This Thursday, February 2, the Climate Action Network, more commonly known as RAC, published its report on the issue of food and climate in the policies of the main retail chains. The numbers don’t lie: the scores obtained are disappointing. This study was based on several factors relating to the climate commitment. First, the extent to which retailers promote sustainable food and make it accessible to their customers: for example, minimizing the number of promotions made on intensively farmed meat.

Promoting sustainable diets among consumers would therefore, according to the RAC, be tantamount to encouraging consumption of less quantity, but of higher quality, of meat and dairy products. However, the report shows very clearly that all the distributors operate according to a completely opposite strategy: their marketing directs consumers towards buying a large quantity of meat at low prices.

The second category of assessment corresponds to commitments and action plans for responsible and sustainable consumption, as well as for the reduction of CO2 emissions in the production and supply chain. Here again, it is clear that there is widespread failure: few objectives are set and, when they are, they are sorely lacking in ambition. The third category of evaluation is the most interesting here, because it relates more directly to the responsible consumer. It is the one in which the notes leave the most to be desired.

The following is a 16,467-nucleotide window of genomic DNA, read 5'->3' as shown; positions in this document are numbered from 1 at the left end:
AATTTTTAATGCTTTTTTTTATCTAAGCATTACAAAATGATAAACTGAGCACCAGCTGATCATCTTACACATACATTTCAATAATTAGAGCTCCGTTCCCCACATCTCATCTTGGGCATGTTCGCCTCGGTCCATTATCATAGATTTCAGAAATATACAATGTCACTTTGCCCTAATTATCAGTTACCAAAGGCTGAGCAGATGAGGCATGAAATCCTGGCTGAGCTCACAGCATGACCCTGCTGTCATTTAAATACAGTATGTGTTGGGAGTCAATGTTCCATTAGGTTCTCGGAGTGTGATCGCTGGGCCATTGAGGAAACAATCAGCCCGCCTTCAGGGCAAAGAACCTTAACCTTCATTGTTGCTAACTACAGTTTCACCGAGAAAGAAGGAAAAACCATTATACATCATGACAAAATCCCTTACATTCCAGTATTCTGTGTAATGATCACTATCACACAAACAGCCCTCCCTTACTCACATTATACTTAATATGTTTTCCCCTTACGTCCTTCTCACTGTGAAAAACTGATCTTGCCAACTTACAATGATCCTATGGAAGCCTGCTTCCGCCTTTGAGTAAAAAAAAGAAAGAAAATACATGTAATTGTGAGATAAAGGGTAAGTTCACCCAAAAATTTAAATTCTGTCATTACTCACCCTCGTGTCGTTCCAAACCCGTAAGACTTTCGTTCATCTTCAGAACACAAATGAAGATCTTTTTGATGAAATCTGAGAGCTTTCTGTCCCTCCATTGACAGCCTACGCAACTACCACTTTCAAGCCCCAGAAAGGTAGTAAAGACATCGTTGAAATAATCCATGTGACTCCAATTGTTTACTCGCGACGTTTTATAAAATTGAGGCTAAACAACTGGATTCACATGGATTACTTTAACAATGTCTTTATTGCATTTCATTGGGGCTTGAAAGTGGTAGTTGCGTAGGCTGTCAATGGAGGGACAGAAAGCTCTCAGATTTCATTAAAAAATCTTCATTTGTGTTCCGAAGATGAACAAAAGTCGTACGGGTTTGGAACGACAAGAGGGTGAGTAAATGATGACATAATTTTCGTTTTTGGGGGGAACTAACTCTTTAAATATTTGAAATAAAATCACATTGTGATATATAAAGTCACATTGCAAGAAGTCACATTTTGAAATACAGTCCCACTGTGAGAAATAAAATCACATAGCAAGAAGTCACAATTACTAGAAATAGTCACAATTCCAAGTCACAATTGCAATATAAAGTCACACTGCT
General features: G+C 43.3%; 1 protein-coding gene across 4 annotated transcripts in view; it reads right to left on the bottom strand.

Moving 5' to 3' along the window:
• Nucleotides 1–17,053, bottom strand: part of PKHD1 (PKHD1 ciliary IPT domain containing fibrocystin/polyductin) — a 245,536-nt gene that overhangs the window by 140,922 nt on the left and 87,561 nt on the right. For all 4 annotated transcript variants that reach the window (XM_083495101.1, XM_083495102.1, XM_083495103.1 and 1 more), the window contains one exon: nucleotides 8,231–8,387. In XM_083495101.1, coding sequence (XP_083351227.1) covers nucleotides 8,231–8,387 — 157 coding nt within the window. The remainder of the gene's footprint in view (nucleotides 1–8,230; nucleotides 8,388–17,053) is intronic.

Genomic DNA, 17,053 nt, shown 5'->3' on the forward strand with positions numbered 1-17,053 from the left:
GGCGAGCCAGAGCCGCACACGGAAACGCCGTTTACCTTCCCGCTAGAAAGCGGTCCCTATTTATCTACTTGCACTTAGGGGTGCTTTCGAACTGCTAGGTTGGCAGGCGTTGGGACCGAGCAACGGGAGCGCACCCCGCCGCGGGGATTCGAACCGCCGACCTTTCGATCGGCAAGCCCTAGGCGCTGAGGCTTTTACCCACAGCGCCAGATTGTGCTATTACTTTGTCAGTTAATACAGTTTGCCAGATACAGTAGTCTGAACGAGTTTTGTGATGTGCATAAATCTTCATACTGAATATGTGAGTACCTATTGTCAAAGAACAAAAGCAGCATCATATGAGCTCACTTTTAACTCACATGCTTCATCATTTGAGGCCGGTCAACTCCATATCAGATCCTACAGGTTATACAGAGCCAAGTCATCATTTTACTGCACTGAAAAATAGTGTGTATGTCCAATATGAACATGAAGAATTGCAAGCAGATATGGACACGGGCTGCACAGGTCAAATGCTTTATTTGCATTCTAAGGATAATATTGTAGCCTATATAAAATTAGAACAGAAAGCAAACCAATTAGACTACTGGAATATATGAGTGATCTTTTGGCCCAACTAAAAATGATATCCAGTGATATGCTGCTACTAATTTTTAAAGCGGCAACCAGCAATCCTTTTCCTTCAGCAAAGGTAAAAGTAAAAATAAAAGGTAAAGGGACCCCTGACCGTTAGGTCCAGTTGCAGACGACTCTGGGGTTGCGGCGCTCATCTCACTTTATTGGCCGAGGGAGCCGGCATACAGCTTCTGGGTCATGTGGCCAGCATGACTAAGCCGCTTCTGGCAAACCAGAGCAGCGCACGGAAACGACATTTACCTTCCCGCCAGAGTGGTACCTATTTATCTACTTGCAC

This famous category concerns the transparency of brands with regard to their commitment and their emissions. In the reports published by the distributors themselves, their good practices are obviously highlighted. However, there is no information on the proportion that these “good deeds” represent compared to other less eco-responsible sources of supply. For customers wishing to learn about the impact of their consumption, customers who are more and more numerous in the era of widespread ecological responsibility, this lack of transparency is sorely lacking.

Find below the ranking of the 8 major brands with the lowest ratings in terms of transparency.